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Even if James Comey says nothing new at today’s hearing, his testimony will be damning.

Chip Somodevilla/Getty

Trump’s 139 days in office—yes, it’s only been 139 days—have been defined by a series of bombshells. Rather than any legislative or foreign policy accomplishments, the firings of Sally Yates, Michael Flynn, and James Comey—along with a number of leaks relating to the Trump campaign’s numerous and highly suspect contacts with Moscow—have defined the administration’s first four-and-a-half months. And yet nothing can quite compare to James Comey’s testimony before the Senate Intelligence Committee, the most anticipated political event in recent memory. Bars in DC are opening at 9:30AM—one is offering a free drink for every Trump tweet—and the news media and members of the #resistance can barely contain contain themselves.

It’s possible—likely even—that we already know the vast majority of what Comey will say (and repeat, over and over again) at today’s hearing. The sworn statement that Comey will deliver before the Committee dropped yesterday and was more explosive than many anticipated. In the statement, Comey confirms that Trump directly asked him for his “loyalty” and that Trump pressured him to “back off” Michael Flynn, who was under FBI investigation. Comey seemingly confirmed that he had told Trump three times (as Trump had claimed in his letter firing Comey) that he was not under FBI investigation, but even this had a twist of the knife—Comey said he told him he was not under investigation but that he could not say so publicly because he would then feel the need to correct the record later. (Trump is surely under investigation now.) Finally, Comey introduced the words “Russian hookers” into the Congressional record by recounting a bizarre conversation he had with Trump about the “pee tape,” which has never seemed so real.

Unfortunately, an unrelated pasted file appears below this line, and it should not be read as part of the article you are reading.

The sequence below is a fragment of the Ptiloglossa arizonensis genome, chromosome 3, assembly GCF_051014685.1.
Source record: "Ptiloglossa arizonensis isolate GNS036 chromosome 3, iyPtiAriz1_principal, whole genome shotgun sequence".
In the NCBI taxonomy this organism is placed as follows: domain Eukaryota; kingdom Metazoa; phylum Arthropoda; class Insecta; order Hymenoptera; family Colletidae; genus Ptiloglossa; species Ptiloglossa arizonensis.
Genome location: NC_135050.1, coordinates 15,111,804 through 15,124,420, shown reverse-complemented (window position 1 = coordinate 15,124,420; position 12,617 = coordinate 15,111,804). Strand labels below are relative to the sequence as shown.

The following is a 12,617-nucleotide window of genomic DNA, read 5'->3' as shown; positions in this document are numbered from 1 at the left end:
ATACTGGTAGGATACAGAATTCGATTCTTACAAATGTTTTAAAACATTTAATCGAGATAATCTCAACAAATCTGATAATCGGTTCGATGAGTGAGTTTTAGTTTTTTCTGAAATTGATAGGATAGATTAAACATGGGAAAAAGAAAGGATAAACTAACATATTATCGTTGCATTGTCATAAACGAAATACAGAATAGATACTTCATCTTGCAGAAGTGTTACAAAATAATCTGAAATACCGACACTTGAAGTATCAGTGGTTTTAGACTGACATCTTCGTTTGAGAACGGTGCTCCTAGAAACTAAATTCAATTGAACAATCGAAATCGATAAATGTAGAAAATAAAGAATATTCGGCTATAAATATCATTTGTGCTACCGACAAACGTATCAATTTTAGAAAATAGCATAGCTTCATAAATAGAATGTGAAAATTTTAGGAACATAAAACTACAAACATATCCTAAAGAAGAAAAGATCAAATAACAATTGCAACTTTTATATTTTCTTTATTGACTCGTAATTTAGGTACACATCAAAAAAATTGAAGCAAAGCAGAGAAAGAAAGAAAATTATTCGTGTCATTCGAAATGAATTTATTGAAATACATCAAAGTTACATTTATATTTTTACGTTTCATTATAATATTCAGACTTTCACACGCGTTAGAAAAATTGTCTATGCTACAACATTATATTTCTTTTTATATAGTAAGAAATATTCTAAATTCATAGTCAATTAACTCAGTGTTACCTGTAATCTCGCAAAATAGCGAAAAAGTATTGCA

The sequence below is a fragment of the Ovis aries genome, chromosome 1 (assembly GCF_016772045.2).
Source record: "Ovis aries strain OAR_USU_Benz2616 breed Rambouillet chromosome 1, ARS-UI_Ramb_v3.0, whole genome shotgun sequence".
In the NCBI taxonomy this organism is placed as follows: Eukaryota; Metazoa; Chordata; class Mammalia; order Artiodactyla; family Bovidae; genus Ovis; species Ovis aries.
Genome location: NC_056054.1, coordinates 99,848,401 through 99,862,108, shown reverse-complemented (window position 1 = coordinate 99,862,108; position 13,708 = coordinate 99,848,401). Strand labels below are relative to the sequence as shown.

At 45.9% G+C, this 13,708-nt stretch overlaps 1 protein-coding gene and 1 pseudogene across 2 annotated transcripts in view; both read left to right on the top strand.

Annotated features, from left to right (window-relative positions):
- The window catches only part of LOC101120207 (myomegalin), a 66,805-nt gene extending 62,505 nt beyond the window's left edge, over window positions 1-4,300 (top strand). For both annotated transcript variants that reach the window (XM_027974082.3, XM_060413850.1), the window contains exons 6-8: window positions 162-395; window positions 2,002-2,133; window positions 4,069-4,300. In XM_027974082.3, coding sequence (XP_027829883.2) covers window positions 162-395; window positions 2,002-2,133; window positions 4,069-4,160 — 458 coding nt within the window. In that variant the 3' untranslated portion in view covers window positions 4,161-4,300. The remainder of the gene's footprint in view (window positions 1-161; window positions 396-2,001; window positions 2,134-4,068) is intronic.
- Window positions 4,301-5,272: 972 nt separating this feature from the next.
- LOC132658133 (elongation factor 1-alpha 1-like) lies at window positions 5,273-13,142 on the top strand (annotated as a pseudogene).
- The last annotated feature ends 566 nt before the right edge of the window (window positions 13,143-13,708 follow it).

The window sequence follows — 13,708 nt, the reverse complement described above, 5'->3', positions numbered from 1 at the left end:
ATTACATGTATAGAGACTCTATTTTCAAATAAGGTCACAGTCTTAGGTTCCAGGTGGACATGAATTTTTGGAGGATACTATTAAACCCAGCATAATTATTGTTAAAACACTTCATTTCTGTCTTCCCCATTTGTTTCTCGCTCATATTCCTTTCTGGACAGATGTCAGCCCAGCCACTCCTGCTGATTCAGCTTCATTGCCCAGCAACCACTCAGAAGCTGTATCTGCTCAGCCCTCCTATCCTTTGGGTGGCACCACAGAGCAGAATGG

If Comey sticks to this script, it’s possible that Republicans, who are already preparing some weak talking points to push back on whatever happens today, will treat this as a political victory. Similarly, it’s also possible that many who are cheering for Trump’s downfall—and who have been achingly searching for some kind of magic bullet to take down Trump for the last year—will come out disappointed in this scenario. Whatever happens, Trump will survive because he still has the backing of the cynical and craven Republicans in Congress, who are doing so in order to take health care and other benefits away from poor people.

But that shouldn’t distract from the real story here, which is that the sworn statement that was released yesterday is so damning that nothing else really matters. There had been some confusion as to whether or not Trump had obstructed justice before. There shouldn’t be now.